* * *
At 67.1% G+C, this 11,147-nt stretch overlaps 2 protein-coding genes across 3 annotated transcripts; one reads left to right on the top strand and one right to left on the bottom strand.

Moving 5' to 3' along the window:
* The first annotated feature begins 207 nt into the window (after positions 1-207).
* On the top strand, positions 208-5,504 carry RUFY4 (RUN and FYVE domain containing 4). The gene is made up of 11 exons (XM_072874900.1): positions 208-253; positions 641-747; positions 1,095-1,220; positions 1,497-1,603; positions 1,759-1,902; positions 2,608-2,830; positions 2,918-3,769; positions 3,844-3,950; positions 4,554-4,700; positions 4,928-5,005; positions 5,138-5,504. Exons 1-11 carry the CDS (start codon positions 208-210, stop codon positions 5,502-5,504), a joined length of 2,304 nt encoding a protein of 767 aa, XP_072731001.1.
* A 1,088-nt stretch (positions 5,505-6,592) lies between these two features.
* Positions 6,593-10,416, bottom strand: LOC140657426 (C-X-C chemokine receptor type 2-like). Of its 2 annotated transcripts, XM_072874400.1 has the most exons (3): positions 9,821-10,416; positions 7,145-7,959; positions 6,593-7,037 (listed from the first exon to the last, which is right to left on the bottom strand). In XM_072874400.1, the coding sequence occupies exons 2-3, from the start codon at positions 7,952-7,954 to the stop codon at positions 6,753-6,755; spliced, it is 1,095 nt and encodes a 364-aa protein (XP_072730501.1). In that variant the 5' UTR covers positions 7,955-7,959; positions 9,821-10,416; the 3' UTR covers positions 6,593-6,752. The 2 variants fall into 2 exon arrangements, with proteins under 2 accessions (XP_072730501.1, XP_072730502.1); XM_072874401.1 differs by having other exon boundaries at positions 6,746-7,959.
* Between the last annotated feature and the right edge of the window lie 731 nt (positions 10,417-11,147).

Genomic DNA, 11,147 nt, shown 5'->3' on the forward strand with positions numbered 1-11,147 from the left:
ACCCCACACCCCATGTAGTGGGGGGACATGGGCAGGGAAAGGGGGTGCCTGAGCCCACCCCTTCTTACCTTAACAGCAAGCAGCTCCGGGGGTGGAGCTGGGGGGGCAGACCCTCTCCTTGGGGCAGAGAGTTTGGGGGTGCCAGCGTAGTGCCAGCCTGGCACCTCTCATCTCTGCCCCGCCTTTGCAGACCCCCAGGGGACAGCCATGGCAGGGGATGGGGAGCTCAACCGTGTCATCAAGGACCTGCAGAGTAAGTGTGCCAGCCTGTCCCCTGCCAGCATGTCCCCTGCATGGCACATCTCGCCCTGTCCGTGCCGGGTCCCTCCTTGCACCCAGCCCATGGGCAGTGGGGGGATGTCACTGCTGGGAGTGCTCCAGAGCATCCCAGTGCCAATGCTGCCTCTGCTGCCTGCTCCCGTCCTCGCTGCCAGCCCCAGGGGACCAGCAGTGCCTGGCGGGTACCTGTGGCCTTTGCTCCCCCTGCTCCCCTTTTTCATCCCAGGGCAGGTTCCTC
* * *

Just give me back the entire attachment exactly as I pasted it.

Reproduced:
At 67.1% G+C, this 11,147-nt stretch overlaps 2 protein-coding genes across 3 annotated transcripts; one reads left to right on the top strand and one right to left on the bottom strand.

Moving 5' to 3' along the window:
* The first annotated feature begins 207 nt into the window (after positions 1-207).
* On the top strand, positions 208-5,504 carry RUFY4 (RUN and FYVE domain containing 4). The gene is made up of 11 exons (XM_072874900.1): positions 208-253; positions 641-747; positions 1,095-1,220; positions 1,497-1,603; positions 1,759-1,902; positions 2,608-2,830; positions 2,918-3,769; positions 3,844-3,950; positions 4,554-4,700; positions 4,928-5,005; positions 5,138-5,504. Exons 1-11 carry the CDS (start codon positions 208-210, stop codon positions 5,502-5,504), a joined length of 2,304 nt encoding a protein of 767 aa, XP_072731001.1.
* A 1,088-nt stretch (positions 5,505-6,592) lies between these two features.
* Positions 6,593-10,416, bottom strand: LOC140657426 (C-X-C chemokine receptor type 2-like). Of its 2 annotated transcripts, XM_072874400.1 has the most exons (3): positions 9,821-10,416; positions 7,145-7,959; positions 6,593-7,037 (listed from the first exon to the last, which is right to left on the bottom strand). In XM_072874400.1, the coding sequence occupies exons 2-3, from the start codon at positions 7,952-7,954 to the stop codon at positions 6,753-6,755; spliced, it is 1,095 nt and encodes a 364-aa protein (XP_072730501.1). In that variant the 5' UTR covers positions 7,955-7,959; positions 9,821-10,416; the 3' UTR covers positions 6,593-6,752. The 2 variants fall into 2 exon arrangements, with proteins under 2 accessions (XP_072730501.1, XP_072730502.1); XM_072874401.1 differs by having other exon boundaries at positions 6,746-7,959.
* Between the last annotated feature and the right edge of the window lie 731 nt (positions 10,417-11,147).

Genomic DNA, 11,147 nt, shown 5'->3' on the forward strand with positions numbered 1-11,147 from the left:
ACCCCACACCCCATGTAGTGGGGGGACATGGGCAGGGAAAGGGGGTGCCTGAGCCCACCCCTTCTTACCTTAACAGCAAGCAGCTCCGGGGGTGGAGCTGGGGGGGCAGACCCTCTCCTTGGGGCAGAGAGTTTGGGGGTGCCAGCGTAGTGCCAGCCTGGCACCTCTCATCTCTGCCCCGCCTTTGCAGACCCCCAGGGGACAGCCATGGCAGGGGATGGGGAGCTCAACCGTGTCATCAAGGACCTGCAGAGTAAGTGTGCCAGCCTGTCCCCTGCCAGCATGTCCCCTGCATGGCACATCTCGCCCTGTCCGTGCCGGGTCCCTCCTTGCACCCAGCCCATGGGCAGTGGGGGGATGTCACTGCTGGGAGTGCTCCAGAGCATCCCAGTGCCAATGCTGCCTCTGCTGCCTGCTCCCGTCCTCGCTGCCAGCCCCAGGGGACCAGCAGTGCCTGGCGGGTACCTGTGGCCTTTGCTCCCCCTGCTCCCCTTTTTCATCCCAGGGCAGGTTCCTC